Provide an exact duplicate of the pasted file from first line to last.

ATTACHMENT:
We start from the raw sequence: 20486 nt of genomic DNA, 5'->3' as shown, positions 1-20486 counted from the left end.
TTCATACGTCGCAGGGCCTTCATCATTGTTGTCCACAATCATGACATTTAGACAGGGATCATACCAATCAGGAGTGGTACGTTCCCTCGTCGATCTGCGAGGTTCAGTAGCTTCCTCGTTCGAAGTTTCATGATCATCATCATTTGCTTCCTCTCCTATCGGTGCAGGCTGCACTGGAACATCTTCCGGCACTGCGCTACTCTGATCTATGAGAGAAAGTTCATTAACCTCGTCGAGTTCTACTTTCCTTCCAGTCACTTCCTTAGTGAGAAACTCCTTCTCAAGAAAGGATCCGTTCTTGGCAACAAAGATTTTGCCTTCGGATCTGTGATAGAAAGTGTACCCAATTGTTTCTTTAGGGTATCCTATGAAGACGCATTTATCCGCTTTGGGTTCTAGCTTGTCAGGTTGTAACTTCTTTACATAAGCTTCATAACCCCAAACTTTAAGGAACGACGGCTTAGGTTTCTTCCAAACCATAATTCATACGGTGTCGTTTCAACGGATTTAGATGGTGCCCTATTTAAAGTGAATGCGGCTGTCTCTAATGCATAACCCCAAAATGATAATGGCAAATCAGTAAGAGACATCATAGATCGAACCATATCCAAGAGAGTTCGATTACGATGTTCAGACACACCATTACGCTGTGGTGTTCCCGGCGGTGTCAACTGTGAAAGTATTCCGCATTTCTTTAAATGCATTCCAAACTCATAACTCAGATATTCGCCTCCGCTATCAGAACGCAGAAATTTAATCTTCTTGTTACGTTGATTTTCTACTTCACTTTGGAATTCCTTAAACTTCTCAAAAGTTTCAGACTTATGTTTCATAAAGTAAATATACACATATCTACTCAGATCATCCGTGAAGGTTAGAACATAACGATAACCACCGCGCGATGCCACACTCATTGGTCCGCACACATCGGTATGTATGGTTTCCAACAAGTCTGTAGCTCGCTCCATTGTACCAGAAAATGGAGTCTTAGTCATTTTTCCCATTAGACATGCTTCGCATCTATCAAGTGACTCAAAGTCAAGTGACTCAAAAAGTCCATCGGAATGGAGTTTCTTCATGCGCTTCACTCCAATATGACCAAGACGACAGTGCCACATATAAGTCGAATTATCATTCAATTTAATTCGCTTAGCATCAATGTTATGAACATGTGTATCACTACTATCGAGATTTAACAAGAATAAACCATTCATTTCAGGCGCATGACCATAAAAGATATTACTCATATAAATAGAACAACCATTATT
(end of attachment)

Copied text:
We start from the raw sequence: 20486 nt of genomic DNA, 5'->3' as shown, positions 1-20486 counted from the left end.
TTCATACGTCGCAGGGCCTTCATCATTGTTGTCCACAATCATGACATTTAGACAGGGATCATACCAATCAGGAGTGGTACGTTCCCTCGTCGATCTGCGAGGTTCAGTAGCTTCCTCGTTCGAAGTTTCATGATCATCATCATTTGCTTCCTCTCCTATCGGTGCAGGCTGCACTGGAACATCTTCCGGCACTGCGCTACTCTGATCTATGAGAGAAAGTTCATTAACCTCGTCGAGTTCTACTTTCCTTCCAGTCACTTCCTTAGTGAGAAACTCCTTCTCAAGAAAGGATCCGTTCTTGGCAACAAAGATTTTGCCTTCGGATCTGTGATAGAAAGTGTACCCAATTGTTTCTTTAGGGTATCCTATGAAGACGCATTTATCCGCTTTGGGTTCTAGCTTGTCAGGTTGTAACTTCTTTACATAAGCTTCATAACCCCAAACTTTAAGGAACGACGGCTTAGGTTTCTTCCAAACCATAATTCATACGGTGTCGTTTCAACGGATTTAGATGGTGCCCTATTTAAAGTGAATGCGGCTGTCTCTAATGCATAACCCCAAAATGATAATGGCAAATCAGTAAGAGACATCATAGATCGAACCATATCCAAGAGAGTTCGATTACGATGTTCAGACACACCATTACGCTGTGGTGTTCCCGGCGGTGTCAACTGTGAAAGTATTCCGCATTTCTTTAAATGCATTCCAAACTCATAACTCAGATATTCGCCTCCGCTATCAGAACGCAGAAATTTAATCTTCTTGTTACGTTGATTTTCTACTTCACTTTGGAATTCCTTAAACTTCTCAAAAGTTTCAGACTTATGTTTCATAAAGTAAATATACACATATCTACTCAGATCATCCGTGAAGGTTAGAACATAACGATAACCACCGCGCGATGCCACACTCATTGGTCCGCACACATCGGTATGTATGGTTTCCAACAAGTCTGTAGCTCGCTCCATTGTACCAGAAAATGGAGTCTTAGTCATTTTTCCCATTAGACATGCTTCGCATCTATCAAGTGACTCAAAGTCAAGTGACTCAAAAAGTCCATCGGAATGGAGTTTCTTCATGCGCTTCACTCCAATATGACCAAGACGACAGTGCCACATATAAGTCGAATTATCATTCAATTTAATTCGCTTAGCATCAATGTTATGAACATGTGTATCACTACTATCGAGATTTAACAAGAATAAACCATTCATTTCAGGCGCATGACCATAAAAGATATTACTCATATAAATAGAACAACCATTATT